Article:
A significant innovation is the ability to search by part of speech. Say you want to look for a word as a verb, but it also functions as a noun. Just append “_VERB” to your search term – the capital letters are essential – and the Ngram Viewer filters accordingly.

You can also now compare BrE and AmE in the same graph. Here’s one I did of color vs. colour on both side of the Atlantic (click to enlarge):

See colour’s conspicuous double-dip in early-19th-century U.S.? Read on for my interpretation of this shift.

*

My latest piece, Getting ‘treacle’ from wild animals, traces the strange origins of treacle, beginning with the Proto-Indo-European root *ghwer- “wild”, from which we get Latin ferus (→ fierce, feral) and ferox (→ ferocious).

*Ghwer- also gave rise to the Greek word thēr, meaning “beast” or “wild animal”, whence the diminutive thērion – a word Aristotle used to refer to vipers. We see the same root in Therapoda (“beast feet”), a category of dinosaurs . . . . From thērion came thēriakos (adj.) “of a wild animal”, which led to thēriakē “antidote for poisonous wild animals”.

Latin borrowed this as theriaca, which became *triacula in Vulgar Latin. From this we get Old French triacle “antidote”, subsequently imported into Middle English and later to become treacle. Treacle was used especially against venomous bites such as snakes’ – the remedy often included snake flesh – then gradually the word’s meaning shifted from antidote to general cure or prophylactic. Sir Thomas More mentions “a most strong treacle against those venomous heresies”. Eventually the medicinal connotations faded.

You can read the rest of this peculiar etymology at Macmillan Dictionary Blog, and older posts are available here.

Edit: Something else I meant to mention. A couple of weeks ago Macmillan announced it would be phasing out its printed dictionaries. Editor-in-Chief Michael Rundell writes about the decision here. “[E]xiting print is a moment of liberation,” he says, “because at last our dictionaries have found their ideal medium.”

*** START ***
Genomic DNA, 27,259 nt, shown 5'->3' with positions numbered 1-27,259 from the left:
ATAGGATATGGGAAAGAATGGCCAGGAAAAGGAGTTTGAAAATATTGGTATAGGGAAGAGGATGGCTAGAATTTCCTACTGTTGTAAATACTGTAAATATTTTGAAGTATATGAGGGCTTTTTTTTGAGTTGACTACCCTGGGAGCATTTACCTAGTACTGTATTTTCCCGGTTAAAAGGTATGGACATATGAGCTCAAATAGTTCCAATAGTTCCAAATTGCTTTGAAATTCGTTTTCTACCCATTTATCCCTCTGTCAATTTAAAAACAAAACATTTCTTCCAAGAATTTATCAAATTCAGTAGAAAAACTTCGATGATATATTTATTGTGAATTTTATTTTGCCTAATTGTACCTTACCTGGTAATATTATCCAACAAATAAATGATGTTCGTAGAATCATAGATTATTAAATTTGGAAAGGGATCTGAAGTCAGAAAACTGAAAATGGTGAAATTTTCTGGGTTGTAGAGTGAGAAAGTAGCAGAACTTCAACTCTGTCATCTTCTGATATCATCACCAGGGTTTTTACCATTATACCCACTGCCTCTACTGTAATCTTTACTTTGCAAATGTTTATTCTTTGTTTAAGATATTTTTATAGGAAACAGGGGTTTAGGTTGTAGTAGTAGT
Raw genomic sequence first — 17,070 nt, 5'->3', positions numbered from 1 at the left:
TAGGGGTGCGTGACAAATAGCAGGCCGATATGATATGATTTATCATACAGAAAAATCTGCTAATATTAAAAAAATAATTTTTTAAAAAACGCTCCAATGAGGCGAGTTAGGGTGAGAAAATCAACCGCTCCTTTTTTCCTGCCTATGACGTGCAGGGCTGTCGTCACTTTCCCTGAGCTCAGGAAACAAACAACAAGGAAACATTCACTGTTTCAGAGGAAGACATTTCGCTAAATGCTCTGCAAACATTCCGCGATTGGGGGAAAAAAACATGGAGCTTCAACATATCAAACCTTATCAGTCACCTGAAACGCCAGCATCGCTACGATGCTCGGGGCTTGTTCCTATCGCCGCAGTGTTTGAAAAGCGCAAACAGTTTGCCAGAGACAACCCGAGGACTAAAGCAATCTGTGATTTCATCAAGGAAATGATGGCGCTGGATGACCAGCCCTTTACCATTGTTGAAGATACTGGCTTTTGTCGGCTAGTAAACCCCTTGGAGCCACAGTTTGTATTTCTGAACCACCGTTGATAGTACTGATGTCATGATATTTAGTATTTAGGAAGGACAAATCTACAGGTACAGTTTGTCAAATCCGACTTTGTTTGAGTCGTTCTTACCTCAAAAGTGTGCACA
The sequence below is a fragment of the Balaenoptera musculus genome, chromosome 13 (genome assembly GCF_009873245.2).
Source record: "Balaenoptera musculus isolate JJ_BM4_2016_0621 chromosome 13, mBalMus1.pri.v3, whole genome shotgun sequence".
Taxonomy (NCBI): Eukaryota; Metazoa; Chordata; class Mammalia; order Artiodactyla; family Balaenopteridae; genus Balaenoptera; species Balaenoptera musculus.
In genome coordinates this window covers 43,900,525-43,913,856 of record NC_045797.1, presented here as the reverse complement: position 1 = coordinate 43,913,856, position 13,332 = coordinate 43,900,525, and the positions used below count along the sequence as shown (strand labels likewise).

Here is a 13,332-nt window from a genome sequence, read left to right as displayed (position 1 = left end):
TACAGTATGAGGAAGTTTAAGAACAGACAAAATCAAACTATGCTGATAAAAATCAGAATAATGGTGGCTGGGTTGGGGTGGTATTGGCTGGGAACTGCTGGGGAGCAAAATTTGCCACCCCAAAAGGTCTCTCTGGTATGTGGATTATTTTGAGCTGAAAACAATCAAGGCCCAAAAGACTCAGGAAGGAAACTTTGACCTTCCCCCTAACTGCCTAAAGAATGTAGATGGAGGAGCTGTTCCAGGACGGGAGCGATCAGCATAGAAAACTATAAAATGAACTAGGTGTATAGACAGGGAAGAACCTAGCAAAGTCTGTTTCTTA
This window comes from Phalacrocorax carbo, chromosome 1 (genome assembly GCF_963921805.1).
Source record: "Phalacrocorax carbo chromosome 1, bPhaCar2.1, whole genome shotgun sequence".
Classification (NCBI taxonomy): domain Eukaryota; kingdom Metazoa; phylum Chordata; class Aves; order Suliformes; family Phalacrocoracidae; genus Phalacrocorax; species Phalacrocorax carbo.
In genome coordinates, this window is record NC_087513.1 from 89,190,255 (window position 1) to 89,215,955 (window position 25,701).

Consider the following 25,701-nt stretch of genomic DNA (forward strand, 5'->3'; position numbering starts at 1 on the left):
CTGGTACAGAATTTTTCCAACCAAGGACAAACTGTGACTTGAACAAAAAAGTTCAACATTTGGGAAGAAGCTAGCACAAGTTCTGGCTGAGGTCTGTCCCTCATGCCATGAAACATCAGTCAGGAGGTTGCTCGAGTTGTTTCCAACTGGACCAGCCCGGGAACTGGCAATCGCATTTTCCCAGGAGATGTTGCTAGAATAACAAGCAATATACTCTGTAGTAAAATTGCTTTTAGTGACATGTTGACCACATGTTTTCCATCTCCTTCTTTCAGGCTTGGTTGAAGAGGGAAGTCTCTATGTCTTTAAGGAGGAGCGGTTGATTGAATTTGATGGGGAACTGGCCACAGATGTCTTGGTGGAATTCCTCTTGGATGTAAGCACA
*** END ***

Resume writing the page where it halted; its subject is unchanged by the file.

Waterstones’ apostrophe: a victim of rebranding

January 12, 2012

We’ve been here before — with Birmingham City Council and assorted businesses and place names — and we’ll be here again. A prominent organisation, this time Waterstones, has officially dropped the apostrophe from its name, sparking outrage from self-anointed protectors of the language.

Waterstones’ managing director James Daunt said: (PDF)

Waterstones without an apostrophe is, in a digital world of URLs and email addresses, a more versatile and practical spelling. It also reflects an altogether truer picture of our business today which, while created by one, is now built on the continued contribution of thousands of individual booksellers.

This seems entirely reasonable to me. The fact that it’s a bookseller, of course, compounds the agony for the is-nothing-sacred crowd, who last year worked themselves into a state of pseudo-grief and fury over the non-death of the serial comma, and who now protest this latest insult on Twitter and Facebook and in comments on news websites.

John Richards, of the Apostrophe Protection Society, is predictably unhappy with Waterstones: “You would really hope that a bookshop is the last place to be so slapdash with English.” If the quote is accurate, his use of slapdash is itself slapdash: the word means hasty or careless, and I’m quite sure Waterstones are being anything but.

Martin MacConnol, in a sensible post about the furore, points out that Waterstones’ name “is a brand mark, and thus doesn’t follow the normal rules of grammar”. David Marsh at the Guardian says it’s “no catastrophe”. But he recommends carrying a felt-tip pen and Tipp-Ex to tackle public lapses in punctuation, à la Lynne Truss, which sounds like a recipe for hypercorrection and Pedantry Gone Wild.

One blogger, whose identity I’ll spare, lamented the news thus:

So now you know: apostrophes that used to feature in Waterstone’s will shuffle off to reappear in genitive itsas if to spite me. They might also find a niche in the aberrant “s-form” Tesco’s (from Tesco), which Lorraine Woodward studied in her interesting dissertation “The supermarket storm: an investigation into an aspect of variation”.